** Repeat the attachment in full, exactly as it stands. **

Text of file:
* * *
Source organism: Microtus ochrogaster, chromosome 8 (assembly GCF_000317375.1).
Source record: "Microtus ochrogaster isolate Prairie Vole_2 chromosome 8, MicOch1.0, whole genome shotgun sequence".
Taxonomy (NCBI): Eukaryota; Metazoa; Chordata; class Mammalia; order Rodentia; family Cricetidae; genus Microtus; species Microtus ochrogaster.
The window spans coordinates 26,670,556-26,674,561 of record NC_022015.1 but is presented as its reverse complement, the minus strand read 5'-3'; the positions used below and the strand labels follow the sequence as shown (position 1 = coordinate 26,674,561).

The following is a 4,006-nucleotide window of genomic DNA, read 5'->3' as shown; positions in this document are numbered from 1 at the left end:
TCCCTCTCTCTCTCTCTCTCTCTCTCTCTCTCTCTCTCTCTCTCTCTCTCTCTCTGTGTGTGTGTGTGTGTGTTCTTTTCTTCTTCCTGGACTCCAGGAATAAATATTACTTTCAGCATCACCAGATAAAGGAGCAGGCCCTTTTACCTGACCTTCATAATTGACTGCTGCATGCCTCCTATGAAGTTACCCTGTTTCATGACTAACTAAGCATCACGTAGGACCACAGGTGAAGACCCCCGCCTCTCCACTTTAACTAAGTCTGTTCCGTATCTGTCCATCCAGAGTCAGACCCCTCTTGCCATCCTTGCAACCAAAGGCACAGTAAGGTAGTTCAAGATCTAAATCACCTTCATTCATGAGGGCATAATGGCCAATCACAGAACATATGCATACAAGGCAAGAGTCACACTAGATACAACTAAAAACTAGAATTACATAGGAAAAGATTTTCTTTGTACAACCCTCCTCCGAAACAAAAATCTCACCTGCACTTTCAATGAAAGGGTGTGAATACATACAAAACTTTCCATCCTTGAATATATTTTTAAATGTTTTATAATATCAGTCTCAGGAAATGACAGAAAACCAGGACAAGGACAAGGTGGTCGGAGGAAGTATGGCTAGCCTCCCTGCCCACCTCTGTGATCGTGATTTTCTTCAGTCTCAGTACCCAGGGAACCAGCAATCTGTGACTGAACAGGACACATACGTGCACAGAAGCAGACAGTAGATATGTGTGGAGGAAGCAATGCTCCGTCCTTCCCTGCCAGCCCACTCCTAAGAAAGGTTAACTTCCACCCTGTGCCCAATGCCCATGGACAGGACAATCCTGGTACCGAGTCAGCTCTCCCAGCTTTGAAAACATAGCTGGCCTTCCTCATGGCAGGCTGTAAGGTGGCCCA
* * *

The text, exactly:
Source organism: Microtus ochrogaster, chromosome 8 (assembly GCF_000317375.1).
Source record: "Microtus ochrogaster isolate Prairie Vole_2 chromosome 8, MicOch1.0, whole genome shotgun sequence".
Taxonomy (NCBI): Eukaryota; Metazoa; Chordata; class Mammalia; order Rodentia; family Cricetidae; genus Microtus; species Microtus ochrogaster.
The window spans coordinates 26,670,556-26,674,561 of record NC_022015.1 but is presented as its reverse complement, the minus strand read 5'-3'; the positions used below and the strand labels follow the sequence as shown (position 1 = coordinate 26,674,561).

The following is a 4,006-nucleotide window of genomic DNA, read 5'->3' as shown; positions in this document are numbered from 1 at the left end:
TCCCTCTCTCTCTCTCTCTCTCTCTCTCTCTCTCTCTCTCTCTCTCTCTCTCTCTGTGTGTGTGTGTGTGTGTTCTTTTCTTCTTCCTGGACTCCAGGAATAAATATTACTTTCAGCATCACCAGATAAAGGAGCAGGCCCTTTTACCTGACCTTCATAATTGACTGCTGCATGCCTCCTATGAAGTTACCCTGTTTCATGACTAACTAAGCATCACGTAGGACCACAGGTGAAGACCCCCGCCTCTCCACTTTAACTAAGTCTGTTCCGTATCTGTCCATCCAGAGTCAGACCCCTCTTGCCATCCTTGCAACCAAAGGCACAGTAAGGTAGTTCAAGATCTAAATCACCTTCATTCATGAGGGCATAATGGCCAATCACAGAACATATGCATACAAGGCAAGAGTCACACTAGATACAACTAAAAACTAGAATTACATAGGAAAAGATTTTCTTTGTACAACCCTCCTCCGAAACAAAAATCTCACCTGCACTTTCAATGAAAGGGTGTGAATACATACAAAACTTTCCATCCTTGAATATATTTTTAAATGTTTTATAATATCAGTCTCAGGAAATGACAGAAAACCAGGACAAGGACAAGGTGGTCGGAGGAAGTATGGCTAGCCTCCCTGCCCACCTCTGTGATCGTGATTTTCTTCAGTCTCAGTACCCAGGGAACCAGCAATCTGTGACTGAACAGGACACATACGTGCACAGAAGCAGACAGTAGATATGTGTGGAGGAAGCAATGCTCCGTCCTTCCCTGCCAGCCCACTCCTAAGAAAGGTTAACTTCCACCCTGTGCCCAATGCCCATGGACAGGACAATCCTGGTACCGAGTCAGCTCTCCCAGCTTTGAAAACATAGCTGGCCTTCCTCATGGCAGGCTGTAAGGTGGCCCA